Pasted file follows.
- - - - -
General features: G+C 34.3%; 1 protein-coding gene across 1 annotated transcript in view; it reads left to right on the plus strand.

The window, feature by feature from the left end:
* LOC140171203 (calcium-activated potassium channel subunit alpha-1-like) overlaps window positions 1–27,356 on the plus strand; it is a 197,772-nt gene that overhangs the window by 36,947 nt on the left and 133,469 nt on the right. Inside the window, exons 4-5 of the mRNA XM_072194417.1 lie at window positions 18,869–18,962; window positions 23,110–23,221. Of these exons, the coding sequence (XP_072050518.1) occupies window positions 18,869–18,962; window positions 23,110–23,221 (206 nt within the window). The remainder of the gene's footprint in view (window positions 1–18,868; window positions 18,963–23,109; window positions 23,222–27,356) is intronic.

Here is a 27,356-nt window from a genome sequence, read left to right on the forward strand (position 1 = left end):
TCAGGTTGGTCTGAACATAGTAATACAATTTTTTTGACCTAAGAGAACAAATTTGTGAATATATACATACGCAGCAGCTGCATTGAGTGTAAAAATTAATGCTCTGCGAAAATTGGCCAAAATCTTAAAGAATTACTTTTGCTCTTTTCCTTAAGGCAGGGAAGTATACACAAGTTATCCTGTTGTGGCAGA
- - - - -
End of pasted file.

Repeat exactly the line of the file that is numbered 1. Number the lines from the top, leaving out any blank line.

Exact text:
General features: G+C 34.3%; 1 protein-coding gene across 1 annotated transcript in view; it reads left to right on the plus strand.